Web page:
Tag Archives: Nian Gao

Try a new type of cake for Chinese New Year: Nian Gao

Nian Gao

Nian Gao in Chinatown, Singapore by Choo Yut Shing

chinaThis lunar new year, the pastry post-doc is celebrating with an entirely new cake preparation format – steamed. Yep, the cake in question, Nian Gao, is actually a sweet steamed Chinese cake made from glutinous rice flour and brown sugar. Nian Gao (or nin gou) is popular across China, and varies widely by region, as well as in the Chinese diaspora. It is considered a lucky food to have around the New Year, partly because of its name. According to Wikipedia:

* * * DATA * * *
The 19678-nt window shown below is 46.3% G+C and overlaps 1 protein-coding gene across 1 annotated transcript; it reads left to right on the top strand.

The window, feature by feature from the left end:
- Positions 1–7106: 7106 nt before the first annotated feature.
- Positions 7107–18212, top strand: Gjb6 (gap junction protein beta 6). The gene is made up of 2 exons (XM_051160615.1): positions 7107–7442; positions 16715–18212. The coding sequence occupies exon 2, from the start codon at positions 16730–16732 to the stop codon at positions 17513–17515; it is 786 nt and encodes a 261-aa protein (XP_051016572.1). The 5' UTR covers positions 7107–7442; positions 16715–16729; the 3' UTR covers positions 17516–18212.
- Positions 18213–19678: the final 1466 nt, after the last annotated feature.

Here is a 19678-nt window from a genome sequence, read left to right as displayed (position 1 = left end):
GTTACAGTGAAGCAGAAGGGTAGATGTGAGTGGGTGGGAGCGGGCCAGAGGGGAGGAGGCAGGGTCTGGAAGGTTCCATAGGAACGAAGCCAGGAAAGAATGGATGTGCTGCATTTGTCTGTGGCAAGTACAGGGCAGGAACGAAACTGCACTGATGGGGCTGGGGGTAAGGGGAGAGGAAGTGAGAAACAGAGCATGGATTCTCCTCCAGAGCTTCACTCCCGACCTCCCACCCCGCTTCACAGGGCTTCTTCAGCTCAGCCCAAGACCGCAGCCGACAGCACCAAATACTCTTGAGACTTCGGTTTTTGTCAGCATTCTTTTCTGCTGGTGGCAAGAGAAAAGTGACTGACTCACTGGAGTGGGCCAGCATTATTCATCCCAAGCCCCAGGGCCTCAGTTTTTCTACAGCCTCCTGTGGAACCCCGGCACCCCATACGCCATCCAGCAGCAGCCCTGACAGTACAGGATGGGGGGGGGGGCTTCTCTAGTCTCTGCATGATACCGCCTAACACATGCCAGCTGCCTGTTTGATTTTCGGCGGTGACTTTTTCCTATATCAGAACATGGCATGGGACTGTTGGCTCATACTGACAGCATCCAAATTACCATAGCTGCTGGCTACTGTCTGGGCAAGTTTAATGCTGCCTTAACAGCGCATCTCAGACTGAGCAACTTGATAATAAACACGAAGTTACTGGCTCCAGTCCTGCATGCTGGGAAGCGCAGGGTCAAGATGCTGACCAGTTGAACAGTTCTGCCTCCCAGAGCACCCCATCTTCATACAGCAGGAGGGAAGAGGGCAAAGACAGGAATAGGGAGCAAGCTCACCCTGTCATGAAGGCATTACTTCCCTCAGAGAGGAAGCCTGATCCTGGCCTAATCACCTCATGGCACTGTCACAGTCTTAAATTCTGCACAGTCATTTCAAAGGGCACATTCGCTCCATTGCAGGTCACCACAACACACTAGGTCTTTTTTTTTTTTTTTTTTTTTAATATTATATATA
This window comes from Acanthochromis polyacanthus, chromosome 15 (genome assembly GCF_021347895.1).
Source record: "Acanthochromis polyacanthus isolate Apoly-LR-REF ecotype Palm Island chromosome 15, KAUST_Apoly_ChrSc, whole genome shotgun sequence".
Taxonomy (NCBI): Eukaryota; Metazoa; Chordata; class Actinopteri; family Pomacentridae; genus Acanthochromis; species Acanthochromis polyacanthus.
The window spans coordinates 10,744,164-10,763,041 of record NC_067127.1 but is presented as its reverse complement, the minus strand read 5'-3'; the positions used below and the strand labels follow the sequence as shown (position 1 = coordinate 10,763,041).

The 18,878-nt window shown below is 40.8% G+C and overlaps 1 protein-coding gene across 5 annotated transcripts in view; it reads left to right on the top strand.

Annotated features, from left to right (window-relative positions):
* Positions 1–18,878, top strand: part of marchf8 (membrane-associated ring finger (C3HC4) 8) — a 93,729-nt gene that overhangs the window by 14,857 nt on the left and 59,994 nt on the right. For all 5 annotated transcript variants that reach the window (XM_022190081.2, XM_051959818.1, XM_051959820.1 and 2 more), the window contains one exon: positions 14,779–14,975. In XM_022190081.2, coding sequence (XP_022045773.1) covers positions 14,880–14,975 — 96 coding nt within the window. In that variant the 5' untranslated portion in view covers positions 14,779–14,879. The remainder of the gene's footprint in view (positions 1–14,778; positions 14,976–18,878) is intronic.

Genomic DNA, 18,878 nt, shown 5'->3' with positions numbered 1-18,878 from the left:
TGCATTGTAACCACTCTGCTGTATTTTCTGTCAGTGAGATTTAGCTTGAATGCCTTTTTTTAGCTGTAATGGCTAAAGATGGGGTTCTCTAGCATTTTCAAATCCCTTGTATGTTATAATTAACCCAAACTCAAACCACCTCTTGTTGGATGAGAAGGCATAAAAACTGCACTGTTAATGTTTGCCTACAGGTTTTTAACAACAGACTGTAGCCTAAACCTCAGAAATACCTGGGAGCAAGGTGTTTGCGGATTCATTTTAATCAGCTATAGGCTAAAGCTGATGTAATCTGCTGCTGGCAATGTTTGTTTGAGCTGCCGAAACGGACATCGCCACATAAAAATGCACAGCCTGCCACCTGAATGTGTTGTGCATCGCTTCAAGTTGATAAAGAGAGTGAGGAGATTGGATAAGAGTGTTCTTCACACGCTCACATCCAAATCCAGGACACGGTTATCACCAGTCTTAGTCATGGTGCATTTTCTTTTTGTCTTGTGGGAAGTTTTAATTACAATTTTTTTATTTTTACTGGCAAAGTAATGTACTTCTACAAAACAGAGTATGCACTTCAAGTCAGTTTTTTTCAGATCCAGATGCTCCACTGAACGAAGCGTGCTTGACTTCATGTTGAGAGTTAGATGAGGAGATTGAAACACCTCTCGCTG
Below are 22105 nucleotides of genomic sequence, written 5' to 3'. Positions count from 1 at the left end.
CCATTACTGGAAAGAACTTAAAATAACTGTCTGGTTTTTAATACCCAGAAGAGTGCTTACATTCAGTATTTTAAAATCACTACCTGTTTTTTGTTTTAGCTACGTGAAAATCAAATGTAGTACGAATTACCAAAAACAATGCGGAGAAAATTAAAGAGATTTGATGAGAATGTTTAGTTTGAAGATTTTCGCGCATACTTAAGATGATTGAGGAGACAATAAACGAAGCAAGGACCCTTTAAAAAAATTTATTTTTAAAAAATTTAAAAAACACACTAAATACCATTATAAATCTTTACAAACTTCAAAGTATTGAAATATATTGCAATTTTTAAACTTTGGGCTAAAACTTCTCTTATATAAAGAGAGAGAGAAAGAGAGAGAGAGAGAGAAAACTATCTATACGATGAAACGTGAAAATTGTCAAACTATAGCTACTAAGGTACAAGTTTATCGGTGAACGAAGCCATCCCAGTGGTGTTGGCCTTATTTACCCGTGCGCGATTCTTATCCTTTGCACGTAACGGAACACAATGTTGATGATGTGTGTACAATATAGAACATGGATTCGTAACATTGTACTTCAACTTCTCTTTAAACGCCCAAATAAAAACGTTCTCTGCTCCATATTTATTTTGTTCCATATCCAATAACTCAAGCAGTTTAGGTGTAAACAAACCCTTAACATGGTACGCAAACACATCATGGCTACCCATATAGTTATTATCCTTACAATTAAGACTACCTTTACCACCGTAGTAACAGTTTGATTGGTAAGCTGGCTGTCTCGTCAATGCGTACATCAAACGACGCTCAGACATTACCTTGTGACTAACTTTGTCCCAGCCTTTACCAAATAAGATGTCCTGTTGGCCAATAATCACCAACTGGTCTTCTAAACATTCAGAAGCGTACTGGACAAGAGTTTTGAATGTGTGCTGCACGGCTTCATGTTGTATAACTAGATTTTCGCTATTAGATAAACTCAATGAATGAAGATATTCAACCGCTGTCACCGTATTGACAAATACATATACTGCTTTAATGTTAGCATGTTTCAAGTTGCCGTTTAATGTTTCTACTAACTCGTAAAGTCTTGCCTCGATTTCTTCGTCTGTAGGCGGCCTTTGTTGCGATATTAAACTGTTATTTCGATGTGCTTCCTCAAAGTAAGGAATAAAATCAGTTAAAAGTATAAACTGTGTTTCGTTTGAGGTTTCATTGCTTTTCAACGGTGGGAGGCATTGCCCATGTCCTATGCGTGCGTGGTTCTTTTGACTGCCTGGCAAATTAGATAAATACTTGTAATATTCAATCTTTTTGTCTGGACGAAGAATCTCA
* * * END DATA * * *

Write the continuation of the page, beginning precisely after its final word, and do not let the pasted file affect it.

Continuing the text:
It is considered good luck to eat nian gao during this time, because “nian gao” is a homonym for “higher year.” The Chinese word 粘 (nián), meaning “sticky”, is identical in sound to 年, meaning “year”, and the word 糕 (gāo), meaning “cake” is identical in sound to 高, meaning “high or tall.”

Nian Gao is traditionally steamed, and therefore has a more gelatinous texture, as in this recipe, though Chow.com also has a baked recipe. Honestly, though the baked cake may be more familiar, I really appreciate the steaming technique, which is definitely not utilized in many Western sweets. Here’s to a sweet new year!

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Filed under Holidays, Pastry Post-Poc